Is there any way to get something from a cassette tape to my computer?

Because then I could get it onto iTunes and onto my iPod.

I’ve purchased as many of the songs from cassette tapes as I could, but there remain a few that I just love to death and that I can’t find anywhere. These tapes are getting old now, but I don’t want to lose these few songs. I am willing to put up with so-so quality. I just don’t want to lose them.

Is there a way, somehow?

I see a device on that you can connect to the computer to record those tracks to CDs or as mp3s. But I don’t know how you’d do it without that.

Easy Peasy!
Line out from the tape deck goes to the audio input of your computer.
I just used Audacity and Sound studio to dump my old “Kaptain Kopter and the Fabulous Twirly birds” tape to my Mac. It worked like a charm. Things are a bit different in the PC world, but there are numerous ways to get the data onto your HD.

Lots of computers have audio-in jacks, so you may not need to buy any hardware. All current Macs do.

I only thought of that after I had posted. :smack:

But that information is useful to me as well, as I have old tapes I would like to get the songs from too, and I already use Audacity for recording.

Ok, I’m going to try it this weekend. The worst thing is, these are Indian songs, so I’ll never find them. The band is defunct, iTunes is getting better on “World” music but not great, and there are millions and millions and millions of Indian songs - it’s almost impossible to find one or two or five.


Like Squink said, it’s remarkably easy.

You can go nuts and spend hundreds of dollars on high-end audio equipment, but the truth is, most cassette tapes just aren’t up to high-end “high fidelity,” so truthfully, even a pretty inexpensive tape player will work for most cases. I’ve used incredibly cheap Walkman-like devices and gotten pretty acceptable results.

Assuming you’ll do likewise, you’ll need a male mini stereo to male mini stereo cable (Radio Shack still carries these). This has a 1/8-inch “headphone” type plug at both ends. Plug one end into the headphone jack of the Walkman and one end into the line in audio jack on your computer. This usually is indicated with a symbol like this: (( )) with an arrow pointing in toward the center. It has a standardized color code, but I can’t remember what it is and don’t feel like crawling under the desk to look.


Oh, all right.

Light blue. You happy?

Now you’ll need software. You may already have something to use. Most CD burners come with Roxio or Nero and those packages usually have something that will work to record line-in audio. If you don’t, I second Squink suggestion of Audacity, which is a very powerful tool. If you’re looking for simple, try HardDisk Ogg. For either, if memory serves, you’ll need to locate a copy of the lame.dll if you want to make MP3s. This is not hard to find online, but I had mine because I had a copy of Nero Burning ROM.

If you’re using a real tape deck rather than a Walkman, you’ll need Radio Shack’s male mini stereo to male stereo phono cable. Just remember that you do not under an circmstances want to send an amplified signal to that line in jack on your PC, so do not ever connect anything that wants to be connected to loudspeakers there.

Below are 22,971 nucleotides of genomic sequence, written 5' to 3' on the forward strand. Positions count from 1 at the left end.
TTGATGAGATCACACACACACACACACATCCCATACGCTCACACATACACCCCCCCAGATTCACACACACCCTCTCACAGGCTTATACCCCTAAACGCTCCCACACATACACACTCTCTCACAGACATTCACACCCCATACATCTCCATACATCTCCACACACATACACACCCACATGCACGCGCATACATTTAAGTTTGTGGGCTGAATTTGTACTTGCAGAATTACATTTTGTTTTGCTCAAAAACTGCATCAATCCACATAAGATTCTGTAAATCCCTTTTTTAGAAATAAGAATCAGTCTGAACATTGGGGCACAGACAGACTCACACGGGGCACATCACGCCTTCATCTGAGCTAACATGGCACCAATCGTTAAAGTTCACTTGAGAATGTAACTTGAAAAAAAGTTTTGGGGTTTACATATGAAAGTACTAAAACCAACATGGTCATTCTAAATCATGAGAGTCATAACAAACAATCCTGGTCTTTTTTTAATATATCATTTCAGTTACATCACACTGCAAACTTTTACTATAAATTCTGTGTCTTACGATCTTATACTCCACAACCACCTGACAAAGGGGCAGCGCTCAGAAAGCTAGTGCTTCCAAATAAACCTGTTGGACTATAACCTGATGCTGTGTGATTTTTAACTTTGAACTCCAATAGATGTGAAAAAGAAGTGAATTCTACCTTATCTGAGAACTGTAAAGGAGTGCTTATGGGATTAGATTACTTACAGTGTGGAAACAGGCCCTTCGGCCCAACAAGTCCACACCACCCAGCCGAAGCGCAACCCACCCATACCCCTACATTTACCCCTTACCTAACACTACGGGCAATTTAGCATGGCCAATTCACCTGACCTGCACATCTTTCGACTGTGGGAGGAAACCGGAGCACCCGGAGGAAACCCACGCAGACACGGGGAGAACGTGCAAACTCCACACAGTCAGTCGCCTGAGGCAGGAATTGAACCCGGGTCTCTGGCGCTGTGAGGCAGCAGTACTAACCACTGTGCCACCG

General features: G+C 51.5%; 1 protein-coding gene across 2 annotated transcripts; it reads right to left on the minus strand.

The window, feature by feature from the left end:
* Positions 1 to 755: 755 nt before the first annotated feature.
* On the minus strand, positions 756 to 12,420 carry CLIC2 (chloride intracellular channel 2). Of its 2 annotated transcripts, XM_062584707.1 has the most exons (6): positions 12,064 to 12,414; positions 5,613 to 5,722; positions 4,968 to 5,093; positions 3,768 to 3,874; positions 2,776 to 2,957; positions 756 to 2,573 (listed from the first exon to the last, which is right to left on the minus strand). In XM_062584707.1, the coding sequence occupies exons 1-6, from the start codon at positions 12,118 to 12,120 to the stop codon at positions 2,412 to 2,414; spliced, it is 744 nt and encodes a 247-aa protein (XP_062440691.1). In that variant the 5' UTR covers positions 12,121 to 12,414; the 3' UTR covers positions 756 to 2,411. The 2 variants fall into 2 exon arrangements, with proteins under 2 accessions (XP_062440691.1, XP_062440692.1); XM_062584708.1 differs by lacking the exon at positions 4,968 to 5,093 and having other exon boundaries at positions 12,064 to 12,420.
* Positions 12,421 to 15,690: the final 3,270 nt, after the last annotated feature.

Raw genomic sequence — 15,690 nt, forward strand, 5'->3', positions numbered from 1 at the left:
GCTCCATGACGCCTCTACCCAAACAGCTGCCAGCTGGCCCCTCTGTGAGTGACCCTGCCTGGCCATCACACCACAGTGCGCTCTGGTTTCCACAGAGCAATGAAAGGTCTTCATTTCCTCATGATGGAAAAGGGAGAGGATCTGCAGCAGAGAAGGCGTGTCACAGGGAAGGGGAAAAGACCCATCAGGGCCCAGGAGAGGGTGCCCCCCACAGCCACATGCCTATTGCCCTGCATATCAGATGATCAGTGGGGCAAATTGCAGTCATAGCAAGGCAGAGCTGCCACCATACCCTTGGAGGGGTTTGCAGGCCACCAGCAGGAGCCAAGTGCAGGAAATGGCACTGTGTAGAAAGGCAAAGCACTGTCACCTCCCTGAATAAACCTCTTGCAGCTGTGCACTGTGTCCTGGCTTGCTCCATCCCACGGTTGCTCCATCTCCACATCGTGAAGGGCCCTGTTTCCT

Good luck!

As the others said, it’s easy. Just plug the line-out of your tape deck into the line-in of your computer should work fine. Then press ‘record’ on the audio-recording software of your computer, followed by ‘play’ on the tape deck.

Or you could get a cassette drive for your computer. :slight_smile:

I was thinking of getting one, but then my tower died and I bought a laptop, so now I have no room.

I mean, I’ve done this from TV to tape deck, (VCR really) so I am not unfamiliar with it. But my SO has somewhat crippled me with the computer. He never lets me fix it anymore or do anything with it, and I used to be fairly good at figuring out things. I’ll figure it out.

Oh. My.


Yeah, 1980’s Apple II cassette technology for the new millenium! :smiley:

Maybe I can use that for data backup, like I used to do with the Penney’s in the 70’s. Ah, the good old days.

The cassette drive is a nice idea in theory, but in practice, I have every reason to believe that it would be somewhat of a letdown. The problem with every cassette deck is that the azimuth of its record and/or playback head is aligned slightly differently from every other one, and that its motor speed is slightly fast or slow of every other deck. A tape made on one machine will most likely sound different on another deck, due to these speed and alignment variations. If there’s Dolby NR on the source tape, it may not decode properly on another deck, owing to the same kind of calibration variations.

To do proper tape transfers, you have to be able to sum the output to mono. This way, you can hear if it swishes and swirls, these are phase cancellations, which means the head must be adjusted with a precision screwdriver to match the azimuth of the head that recorded the tape. The problem with this is, that once you change the head alignment of your deck, you’ll have to adjust it again for every tape you play on it. And then there’s the issue of pitch correction, which is its own ball of wax.

It’s why I gave up doing tape transfers, and haven’t used my cassette decks for anything more than a few dozen times in the last ten years.

Actually, I would think the biggest problem with that cassette deck drive would be the distortions introduced by the inherent vibrations of the computer all around it, but it’s still coo-ul.